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Epidemiologic Notes and Reports Non-O1 Vibrio cholerae Gastroenteritis--New Hampshire

In September 1981, an isolated case of non-O1 Vibrio cholerae gastroenteritis occurred in a Laconia, New Hampshire, resident following consumption of raw clams harvested from New England coastal waters. The patient was a previously healthy 40-year-old woman; her recent travel and personal-contact histories were unremarkable. Within 26 hours after eating the clams, she developed acute abdominal cramps, followed by fever and bloody diarrhea. She was treated symptomatically with rest and oral hydration and recovered without sequelae. Her stool culture grew V. cholerae (Smith serotype 361) and no other enteric pathogens. Studies for production of heat-labile and heat-stable toxins were negative. The asymptomatic family members had also eaten the clams; their stool cultures grew only normal flora. Subsequent cultures of shellfish harvested from the same coastal area were negative for vibrio organisms.

The market where the clams were purchased provided names of eight restaurants it routinely supplies, none of which reported any recent gastrointestinal illness among customers or employees. A retrospective review of hospital emergency-room records identified 36 other patients who had presented with gastrointestinal symptoms during the week the index case occurred. Only one had had a stool culture, which grew Campylobacter jejuni. All patients were sent food-history questionnaires; none of the 14 respondents reported eating raw shellfish before onset of symptoms or eating at any of the restaurants supplied by the market. After the index case was reported, prospective surveillance was initiated for patients presenting with diarrheal disease at the local emergency room and at a regional medical clinic. Stool cultures were obtained from these patients and screened on thiosulfate-citrate bile salts sucrose (TCBS) agar, a selective medium for vibrio species. No further cases were identified.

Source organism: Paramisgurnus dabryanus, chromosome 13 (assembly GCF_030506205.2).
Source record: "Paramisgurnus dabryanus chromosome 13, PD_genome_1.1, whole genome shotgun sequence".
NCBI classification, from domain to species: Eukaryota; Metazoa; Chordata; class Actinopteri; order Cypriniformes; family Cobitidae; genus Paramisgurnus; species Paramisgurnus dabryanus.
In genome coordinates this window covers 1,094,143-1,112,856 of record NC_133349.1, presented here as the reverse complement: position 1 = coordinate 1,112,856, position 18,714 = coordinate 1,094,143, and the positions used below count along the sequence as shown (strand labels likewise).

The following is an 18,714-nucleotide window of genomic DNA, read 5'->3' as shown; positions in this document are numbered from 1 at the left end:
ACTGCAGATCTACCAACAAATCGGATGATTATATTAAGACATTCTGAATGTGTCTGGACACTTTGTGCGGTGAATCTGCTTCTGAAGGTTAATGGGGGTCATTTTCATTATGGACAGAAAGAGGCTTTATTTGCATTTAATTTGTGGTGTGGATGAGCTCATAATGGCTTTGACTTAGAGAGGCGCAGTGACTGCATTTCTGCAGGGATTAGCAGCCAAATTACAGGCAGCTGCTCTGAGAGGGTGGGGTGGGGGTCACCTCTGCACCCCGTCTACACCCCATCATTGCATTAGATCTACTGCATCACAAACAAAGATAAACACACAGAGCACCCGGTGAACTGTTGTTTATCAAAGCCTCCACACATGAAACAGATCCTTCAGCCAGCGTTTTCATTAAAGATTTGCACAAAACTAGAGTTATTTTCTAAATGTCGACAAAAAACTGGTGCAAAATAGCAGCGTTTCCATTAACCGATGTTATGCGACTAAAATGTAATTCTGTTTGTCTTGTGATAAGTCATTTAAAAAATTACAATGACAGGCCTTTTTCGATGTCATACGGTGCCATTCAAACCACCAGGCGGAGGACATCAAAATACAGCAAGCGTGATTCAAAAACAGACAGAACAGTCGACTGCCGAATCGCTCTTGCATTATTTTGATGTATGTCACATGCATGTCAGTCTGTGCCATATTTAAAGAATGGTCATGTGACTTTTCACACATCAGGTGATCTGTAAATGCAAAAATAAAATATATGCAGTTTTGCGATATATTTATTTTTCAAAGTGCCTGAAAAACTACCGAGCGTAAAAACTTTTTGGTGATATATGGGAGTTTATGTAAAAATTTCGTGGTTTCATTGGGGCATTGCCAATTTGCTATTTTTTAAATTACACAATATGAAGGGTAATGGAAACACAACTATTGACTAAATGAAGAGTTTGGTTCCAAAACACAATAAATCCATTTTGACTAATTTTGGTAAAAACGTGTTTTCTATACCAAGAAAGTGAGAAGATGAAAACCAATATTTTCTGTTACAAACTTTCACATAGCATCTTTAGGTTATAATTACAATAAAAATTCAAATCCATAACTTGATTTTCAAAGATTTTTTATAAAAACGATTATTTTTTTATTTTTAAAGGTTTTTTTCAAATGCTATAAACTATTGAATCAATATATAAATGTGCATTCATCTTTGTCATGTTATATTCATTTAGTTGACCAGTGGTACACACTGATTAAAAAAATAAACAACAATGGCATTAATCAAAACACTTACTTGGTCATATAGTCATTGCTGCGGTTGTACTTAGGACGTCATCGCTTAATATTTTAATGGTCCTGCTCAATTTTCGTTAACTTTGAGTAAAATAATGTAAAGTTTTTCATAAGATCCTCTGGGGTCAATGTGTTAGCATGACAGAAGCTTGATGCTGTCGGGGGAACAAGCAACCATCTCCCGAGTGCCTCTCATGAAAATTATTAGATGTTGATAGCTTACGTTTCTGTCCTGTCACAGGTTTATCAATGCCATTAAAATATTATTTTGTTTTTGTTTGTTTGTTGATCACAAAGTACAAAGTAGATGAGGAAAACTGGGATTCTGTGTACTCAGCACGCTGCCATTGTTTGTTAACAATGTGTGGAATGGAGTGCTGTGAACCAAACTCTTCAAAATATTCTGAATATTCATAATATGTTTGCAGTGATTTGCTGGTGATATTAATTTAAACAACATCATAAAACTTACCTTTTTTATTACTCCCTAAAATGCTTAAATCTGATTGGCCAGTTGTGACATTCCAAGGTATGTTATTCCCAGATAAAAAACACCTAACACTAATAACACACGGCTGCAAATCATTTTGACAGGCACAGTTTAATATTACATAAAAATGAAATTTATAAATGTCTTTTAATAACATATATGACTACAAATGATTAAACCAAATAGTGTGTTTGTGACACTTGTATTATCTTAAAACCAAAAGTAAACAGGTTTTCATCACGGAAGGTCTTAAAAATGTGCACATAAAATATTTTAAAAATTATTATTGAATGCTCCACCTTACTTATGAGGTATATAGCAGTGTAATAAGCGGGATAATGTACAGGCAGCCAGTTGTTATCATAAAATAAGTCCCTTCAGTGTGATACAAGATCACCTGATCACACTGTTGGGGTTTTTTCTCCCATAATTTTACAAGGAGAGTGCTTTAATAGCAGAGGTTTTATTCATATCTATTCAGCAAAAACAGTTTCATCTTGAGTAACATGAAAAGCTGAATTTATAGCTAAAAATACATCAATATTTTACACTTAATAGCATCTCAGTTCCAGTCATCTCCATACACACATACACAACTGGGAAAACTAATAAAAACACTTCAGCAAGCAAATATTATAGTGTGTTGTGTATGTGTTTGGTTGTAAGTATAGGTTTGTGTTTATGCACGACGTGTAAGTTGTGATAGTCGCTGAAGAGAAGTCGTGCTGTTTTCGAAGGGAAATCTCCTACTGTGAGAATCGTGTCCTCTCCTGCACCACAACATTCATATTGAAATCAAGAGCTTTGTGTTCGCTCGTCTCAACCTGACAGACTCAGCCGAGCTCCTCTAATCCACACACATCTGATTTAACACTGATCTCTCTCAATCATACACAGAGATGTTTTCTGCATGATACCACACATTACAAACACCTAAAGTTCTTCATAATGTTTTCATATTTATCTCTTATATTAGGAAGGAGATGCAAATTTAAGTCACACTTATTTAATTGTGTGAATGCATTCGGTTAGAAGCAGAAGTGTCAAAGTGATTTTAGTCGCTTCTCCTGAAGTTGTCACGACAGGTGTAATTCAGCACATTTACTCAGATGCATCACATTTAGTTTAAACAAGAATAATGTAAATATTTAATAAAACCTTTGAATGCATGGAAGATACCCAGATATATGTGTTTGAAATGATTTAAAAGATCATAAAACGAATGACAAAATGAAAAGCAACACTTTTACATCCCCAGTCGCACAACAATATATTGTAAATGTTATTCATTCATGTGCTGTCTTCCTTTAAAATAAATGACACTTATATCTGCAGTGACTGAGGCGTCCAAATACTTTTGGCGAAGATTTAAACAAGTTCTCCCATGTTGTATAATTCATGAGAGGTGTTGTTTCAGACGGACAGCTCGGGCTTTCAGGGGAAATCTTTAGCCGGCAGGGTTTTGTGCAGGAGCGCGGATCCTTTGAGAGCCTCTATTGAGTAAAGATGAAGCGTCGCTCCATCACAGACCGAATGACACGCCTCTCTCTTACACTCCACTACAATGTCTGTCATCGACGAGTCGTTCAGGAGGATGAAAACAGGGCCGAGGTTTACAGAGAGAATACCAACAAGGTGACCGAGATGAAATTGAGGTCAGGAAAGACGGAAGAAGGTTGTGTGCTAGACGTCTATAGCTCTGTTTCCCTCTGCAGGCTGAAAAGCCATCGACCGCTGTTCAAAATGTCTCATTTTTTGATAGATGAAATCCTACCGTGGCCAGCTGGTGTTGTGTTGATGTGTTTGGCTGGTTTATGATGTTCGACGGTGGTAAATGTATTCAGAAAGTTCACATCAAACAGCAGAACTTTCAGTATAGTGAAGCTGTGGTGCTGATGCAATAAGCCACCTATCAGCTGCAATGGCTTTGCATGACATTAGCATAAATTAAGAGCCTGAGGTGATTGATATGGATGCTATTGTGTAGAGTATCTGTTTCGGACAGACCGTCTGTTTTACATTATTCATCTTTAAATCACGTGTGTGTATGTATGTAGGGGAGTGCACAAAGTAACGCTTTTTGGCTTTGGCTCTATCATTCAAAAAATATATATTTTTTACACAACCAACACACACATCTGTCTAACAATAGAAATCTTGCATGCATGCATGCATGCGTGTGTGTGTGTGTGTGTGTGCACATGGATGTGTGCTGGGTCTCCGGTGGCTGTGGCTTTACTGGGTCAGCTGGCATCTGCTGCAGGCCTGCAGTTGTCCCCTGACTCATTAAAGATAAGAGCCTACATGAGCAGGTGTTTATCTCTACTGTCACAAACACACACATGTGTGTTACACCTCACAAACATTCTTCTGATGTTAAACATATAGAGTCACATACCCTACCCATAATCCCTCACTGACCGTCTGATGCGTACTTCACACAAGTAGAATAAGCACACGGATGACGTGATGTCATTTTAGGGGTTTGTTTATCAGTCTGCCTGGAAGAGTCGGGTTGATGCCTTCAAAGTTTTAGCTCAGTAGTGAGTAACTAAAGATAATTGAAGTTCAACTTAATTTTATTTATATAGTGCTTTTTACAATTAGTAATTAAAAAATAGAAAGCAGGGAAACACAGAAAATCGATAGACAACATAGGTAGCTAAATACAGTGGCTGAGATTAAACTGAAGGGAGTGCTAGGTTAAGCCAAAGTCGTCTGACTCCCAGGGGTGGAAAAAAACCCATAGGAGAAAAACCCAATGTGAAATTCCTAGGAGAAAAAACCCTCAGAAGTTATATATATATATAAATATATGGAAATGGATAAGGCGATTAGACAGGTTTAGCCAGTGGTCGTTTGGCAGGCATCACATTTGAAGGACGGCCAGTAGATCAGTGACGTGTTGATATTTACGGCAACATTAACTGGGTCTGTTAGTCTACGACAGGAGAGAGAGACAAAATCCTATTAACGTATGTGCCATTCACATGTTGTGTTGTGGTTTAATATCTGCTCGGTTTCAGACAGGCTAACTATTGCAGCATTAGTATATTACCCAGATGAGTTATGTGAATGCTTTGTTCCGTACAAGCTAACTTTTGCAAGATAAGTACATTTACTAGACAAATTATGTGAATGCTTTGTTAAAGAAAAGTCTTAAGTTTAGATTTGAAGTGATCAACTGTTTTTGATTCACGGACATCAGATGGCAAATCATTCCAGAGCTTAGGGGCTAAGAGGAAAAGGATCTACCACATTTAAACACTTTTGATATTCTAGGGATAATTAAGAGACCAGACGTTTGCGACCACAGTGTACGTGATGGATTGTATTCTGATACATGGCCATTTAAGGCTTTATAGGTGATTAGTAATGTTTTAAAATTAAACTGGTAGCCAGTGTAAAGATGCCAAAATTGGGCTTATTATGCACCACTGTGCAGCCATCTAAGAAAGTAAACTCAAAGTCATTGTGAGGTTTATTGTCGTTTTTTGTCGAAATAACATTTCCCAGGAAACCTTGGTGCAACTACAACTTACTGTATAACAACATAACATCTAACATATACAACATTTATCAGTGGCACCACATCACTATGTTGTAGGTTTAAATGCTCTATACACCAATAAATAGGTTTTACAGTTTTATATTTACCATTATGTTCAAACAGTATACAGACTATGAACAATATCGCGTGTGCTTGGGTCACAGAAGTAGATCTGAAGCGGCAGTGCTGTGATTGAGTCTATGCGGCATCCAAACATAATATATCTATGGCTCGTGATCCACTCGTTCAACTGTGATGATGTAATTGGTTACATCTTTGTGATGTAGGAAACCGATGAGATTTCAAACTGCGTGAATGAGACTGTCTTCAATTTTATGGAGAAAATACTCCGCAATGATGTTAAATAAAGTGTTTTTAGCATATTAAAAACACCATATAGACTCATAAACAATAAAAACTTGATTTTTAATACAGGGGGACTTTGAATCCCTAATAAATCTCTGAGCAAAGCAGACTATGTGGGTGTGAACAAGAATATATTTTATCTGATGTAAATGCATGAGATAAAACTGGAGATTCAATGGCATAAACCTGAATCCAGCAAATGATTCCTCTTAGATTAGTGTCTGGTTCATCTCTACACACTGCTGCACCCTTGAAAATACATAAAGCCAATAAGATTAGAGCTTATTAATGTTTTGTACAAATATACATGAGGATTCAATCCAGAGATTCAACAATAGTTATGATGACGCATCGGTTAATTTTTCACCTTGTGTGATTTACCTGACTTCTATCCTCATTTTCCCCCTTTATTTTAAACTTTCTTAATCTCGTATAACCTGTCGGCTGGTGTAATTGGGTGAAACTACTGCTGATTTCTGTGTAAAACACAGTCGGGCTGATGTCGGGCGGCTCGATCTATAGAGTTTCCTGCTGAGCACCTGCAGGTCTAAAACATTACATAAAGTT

This represents the first reported case of non-O1 V. cholerae gastroenteritis apparently caused by shellfish from New England waters. Reported by S MacRae, Dept of Microbiology, T Clements, Dept of Infection Control, Lakes Region General Hospital, J Cournoyer, New Hampshire State Dept of Health and Welfare; Field Svcs Div, Epidemiology Program Office, CDC.

Editorial Note

Editorial Note: Isolated cases of non-O1 V. cholerae gastroenteritis have been reported previously in the United States (1,2), and outbreaks of intestinal illness caused by this organism have occurred elsewhere (3-5). Investigations of recent isolated cases in the United States have demonstrated a statistically significant association between eating raw shellfish and development of disease (1,2). Most of these cases have been associated with Gulf Coast oysters.

Environmental studies have demonstrated that the organisms can be found in brackish surface waters and are more numerous during warmer summer months (1). A Food and Drug Administration study of 790 samples of randomly selected oysters collected between June 1979 and May 1980 revealed non-O1 V. cholerae in 111 samples (14%) (6). Some investigators have demonstrated an association between fecal contamination of water and presence of the organism (1), but non-O1 V. cholerae has been found in waters free of fecal contamination and thus may be a constituent of normal marine flora (7).

Although no outbreaks of illness due to this organism have been reported in the United States, it is possible that common-source exposures have occurred in which milder cases have gone undetected and unreported. Non-O1 V. cholerae should be included in the differential diagnosis of acute gastroenteritis following ingestion of raw seafood. Diagnosis can be facilitated by culture of stool specimens on TCBS medium.

References

  1. Wilson R, Lieb S, Roberts A, et al. Non-O group 1 Vibrio cholerae gastroenteritis associated with eating raw oysters. Am J Epidemiol 1981;114:293-8.

  2. Morris JG Jr, Wilson R, Davis BR, et al. Non-O group 1 Vibrio cholerae gastroenteritis in the United States: clinical, epidemiologic, and laboratory characteristics of sporadic cases. Ann Intern Med 1981;94:656-8.

  3. Aldova E, Laznickova K, Stepankova E, Leitava J. Isolation of nonagglutinable vibrios from an enteritis outbreak in Czechoslovakia. J Infect Dis 1968;118:25-31.

  4. Dakin WP, Howell DJ, Sutton RG, O'Keefe MF, Thomas P. Gastroenteritis due to non-agglutinable (non-cholera) vibrios. Med J Aust 1974;2:487-90.

  5. CDC. Outbreak of Vibrio cholerae non O-1 gastroenteritis--Italy. MMWR 1981;30:374-5.

  6. Twedt RM, Madden JM, Hunt JM, et al. Characterization of Vibrio cholerae isolated from oysters. Appl Environ Microbiol 1981;41:1475-8.

  7. Colwell RR, Kaper J, Joseph SW. Vibrio cholerae, Vibrio parahaemolyticus, and other vibrios: occurrence and distribution in Chesapeake Bay. Science 1977;198:394-6.

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